Somewhere inside me

There must have always been

An altar of hewn stones

upon which my love casts these–

burnt offerings–

To make a sweet savor

Unto my soul.

 

Continue reading ““Altar Smoke” by Rosalie Grayer”

“If You Get There Before I Do” by Dick Allen

(photo by M. A. Al Awaid)

“If You Get There Before I Do” by Dick Allen

Air out the linens, unlatch the shutters on the eastern side,

and maybe find that deck of Bicycle cards

lost near the sofa. Or maybe walk around

and look out the back windows first.

I hear the view’s magnificent: old silent pines

leading down to the lakeside, layer upon layer

of magnificent light. Should you be hungry,

I’m sorry but there’s no Chinese takeout,

only a General Store. You passed it coming in,

but you probably didn’t notice its one weary gas pump

along with all those Esso cans from decades ago.

If you’re somewhat confused, think Vermont,

that state where people are folded into the mountains

like berries in batter. . . . What I’d like when I get there

is a few hundred years to sit around and concentrate

on one thing at a time. I’d start with radiators

and work my way up to Meister Eckhart,

or why do so few people turn their lives around, so many

take small steps into what they never do,

the first weeks, the first lessons,

until they choose something other,

beginning and beginning their lives,

so never knowing what it’s like to risk

last minute failure. . . .I’d save blue for last. Klein blue,

or the blue of Crater Lake on an early June morning.

That would take decades. . . .Don’t forget

to sway the fence gate back and forth a few times

just for its creaky sound. When you swing in the tire swing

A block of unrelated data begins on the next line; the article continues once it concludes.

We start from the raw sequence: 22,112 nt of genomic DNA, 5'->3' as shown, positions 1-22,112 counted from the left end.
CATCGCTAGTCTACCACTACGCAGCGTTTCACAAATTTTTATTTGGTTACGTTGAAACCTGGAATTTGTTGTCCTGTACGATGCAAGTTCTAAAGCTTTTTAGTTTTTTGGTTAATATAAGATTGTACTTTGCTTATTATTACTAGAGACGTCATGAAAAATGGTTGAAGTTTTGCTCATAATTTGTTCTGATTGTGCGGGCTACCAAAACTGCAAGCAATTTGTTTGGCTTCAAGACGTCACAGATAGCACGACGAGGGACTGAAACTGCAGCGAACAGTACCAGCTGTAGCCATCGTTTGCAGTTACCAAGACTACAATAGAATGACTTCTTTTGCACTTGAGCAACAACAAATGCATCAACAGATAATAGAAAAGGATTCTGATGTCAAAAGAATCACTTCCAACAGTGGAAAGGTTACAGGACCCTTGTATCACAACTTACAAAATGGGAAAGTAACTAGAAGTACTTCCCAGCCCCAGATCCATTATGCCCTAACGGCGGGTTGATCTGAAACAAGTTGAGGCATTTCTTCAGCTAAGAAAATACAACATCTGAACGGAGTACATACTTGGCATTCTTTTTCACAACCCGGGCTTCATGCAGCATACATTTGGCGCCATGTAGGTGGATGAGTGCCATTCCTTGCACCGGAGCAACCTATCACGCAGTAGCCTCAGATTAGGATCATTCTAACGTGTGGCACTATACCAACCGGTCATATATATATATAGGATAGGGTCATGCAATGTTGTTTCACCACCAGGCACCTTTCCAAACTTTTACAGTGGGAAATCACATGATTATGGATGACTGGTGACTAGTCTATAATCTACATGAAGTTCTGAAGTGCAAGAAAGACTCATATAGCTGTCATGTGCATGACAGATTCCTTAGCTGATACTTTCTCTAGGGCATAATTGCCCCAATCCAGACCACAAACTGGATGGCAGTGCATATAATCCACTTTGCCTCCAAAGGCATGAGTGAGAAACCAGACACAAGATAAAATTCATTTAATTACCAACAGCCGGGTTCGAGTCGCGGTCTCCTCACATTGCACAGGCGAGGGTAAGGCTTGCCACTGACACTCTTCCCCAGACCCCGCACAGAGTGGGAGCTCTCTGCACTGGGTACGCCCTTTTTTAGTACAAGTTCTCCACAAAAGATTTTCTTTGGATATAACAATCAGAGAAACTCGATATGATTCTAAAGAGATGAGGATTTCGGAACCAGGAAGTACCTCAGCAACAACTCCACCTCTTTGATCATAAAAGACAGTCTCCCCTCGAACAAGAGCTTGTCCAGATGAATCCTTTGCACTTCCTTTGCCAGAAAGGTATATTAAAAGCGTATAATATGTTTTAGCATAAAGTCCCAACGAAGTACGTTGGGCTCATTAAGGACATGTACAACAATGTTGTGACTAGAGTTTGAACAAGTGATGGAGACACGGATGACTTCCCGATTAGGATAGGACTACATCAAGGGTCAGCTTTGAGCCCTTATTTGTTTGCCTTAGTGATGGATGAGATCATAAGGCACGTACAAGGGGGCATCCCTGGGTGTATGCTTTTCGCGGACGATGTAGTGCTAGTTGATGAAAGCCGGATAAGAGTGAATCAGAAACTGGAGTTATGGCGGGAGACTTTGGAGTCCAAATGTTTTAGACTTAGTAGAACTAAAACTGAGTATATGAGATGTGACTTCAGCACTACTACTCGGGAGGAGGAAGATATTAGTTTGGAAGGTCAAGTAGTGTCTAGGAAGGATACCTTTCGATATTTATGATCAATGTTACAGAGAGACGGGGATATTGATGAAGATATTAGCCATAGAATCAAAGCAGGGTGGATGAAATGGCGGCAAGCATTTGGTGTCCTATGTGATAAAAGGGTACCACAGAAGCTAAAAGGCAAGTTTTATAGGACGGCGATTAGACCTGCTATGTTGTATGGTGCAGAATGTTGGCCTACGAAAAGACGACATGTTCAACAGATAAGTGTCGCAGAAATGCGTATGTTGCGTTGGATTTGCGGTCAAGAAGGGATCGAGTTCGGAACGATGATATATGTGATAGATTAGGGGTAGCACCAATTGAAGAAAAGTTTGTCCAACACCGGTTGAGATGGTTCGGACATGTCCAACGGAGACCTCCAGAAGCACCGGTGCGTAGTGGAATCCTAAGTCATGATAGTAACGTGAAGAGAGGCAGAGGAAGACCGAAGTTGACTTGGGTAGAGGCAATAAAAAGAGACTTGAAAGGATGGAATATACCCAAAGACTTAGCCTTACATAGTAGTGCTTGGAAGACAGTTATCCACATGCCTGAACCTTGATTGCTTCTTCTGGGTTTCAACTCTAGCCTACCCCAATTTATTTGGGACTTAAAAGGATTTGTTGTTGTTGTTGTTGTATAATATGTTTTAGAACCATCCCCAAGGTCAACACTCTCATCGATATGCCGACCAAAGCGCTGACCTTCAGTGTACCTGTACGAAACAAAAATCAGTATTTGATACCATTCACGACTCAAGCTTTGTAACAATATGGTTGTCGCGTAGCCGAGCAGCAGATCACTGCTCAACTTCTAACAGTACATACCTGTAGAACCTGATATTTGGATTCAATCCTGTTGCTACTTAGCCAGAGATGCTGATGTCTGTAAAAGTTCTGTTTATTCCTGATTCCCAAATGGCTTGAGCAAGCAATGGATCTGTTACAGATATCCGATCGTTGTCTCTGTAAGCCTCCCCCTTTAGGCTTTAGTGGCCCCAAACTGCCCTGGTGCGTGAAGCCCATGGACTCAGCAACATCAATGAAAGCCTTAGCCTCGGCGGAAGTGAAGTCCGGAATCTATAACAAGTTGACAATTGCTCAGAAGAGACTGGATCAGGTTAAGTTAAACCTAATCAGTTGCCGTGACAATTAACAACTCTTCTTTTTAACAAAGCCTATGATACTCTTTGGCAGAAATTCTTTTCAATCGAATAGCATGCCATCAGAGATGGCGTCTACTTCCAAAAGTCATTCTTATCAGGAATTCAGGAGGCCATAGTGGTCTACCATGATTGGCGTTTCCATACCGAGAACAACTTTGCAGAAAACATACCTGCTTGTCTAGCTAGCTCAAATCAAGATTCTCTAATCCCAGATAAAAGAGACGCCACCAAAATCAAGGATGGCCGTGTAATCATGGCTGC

make sure your socks are off. You’ve forgotten, I expect,

the feeling of feet brushing the tops of sunflowers:

In Vermont, I once met a ski bum on a summer break

who had followed the snows for seven years and planned

on at least seven more. We’re here for the enjoyment of it, he said,

to salaam into joy. . . .I expect you’ll find

Bibles scattered everywhere, or Talmuds, or Qur’ans,

as well as little snippets of gospel music, chants,

old Advent calendars with their paper doors still open.

You might pay them some heed. Don’t be alarmed

when what’s familiar starts fading, as gradually

you lose your bearings,

your body seems to turn opaque and then transparent,

until finally it’s invisible—what old age rehearses us for

and vacations in the limbo of the Middle West.

Take it easy, take it slow. When you think I’m on my way,

the long middle passage done,

fill the pantry with cereal, curry, and blue and white boxes of macaroni, place the

checkerboard set, or chess if you insist,

out on the flat-topped stump beneath the porch’s shadow,

pour some lemonade into the tallest glass you can find in the cupboard,

then drum your fingers, practice lifting your eyebrows,

until you tell them all—the skeptics, the bigots, blind neighbors,

those damn-with-faint-praise critics on their hobbyhorses—

that I’m allowed,

and if there’s a place for me that love has kept protected,

I’ll be coming, I’ll be coming too.

 

Foodways and Teaching Culture

Food appears at unexpected times while teaching. I was discussing color metaphors (What does it mean to say, “she’s blue” or “he’s green with envy”?) and brought up “peachy” as a slang response to “How are you?” Then I had to stop to describe a ‘peach,’ not a common fruit on the Arabian Peninsula. I tried to triangulate as I know the Arabic words for orange and apricot but it turns out that no one in the class has seen a fresh apricot; they only know the dried ones. Getting the word “dried” straight somehow led to talking about how raisins are dried grapes and prunes are dried plums, but no one knew plums. So I tried to go by colors, looking around the class to see if anyone had ‘peach-’ or ‘plum-’ colored pen or notebook.

In one class we were confronted with the metaphor “chill iron,” so I did a quick run through the differences between chill (verb, to make cold), chill (verb, slang – to relax) and chilly (adjective). And then chili (similar to stew) and chili peppers.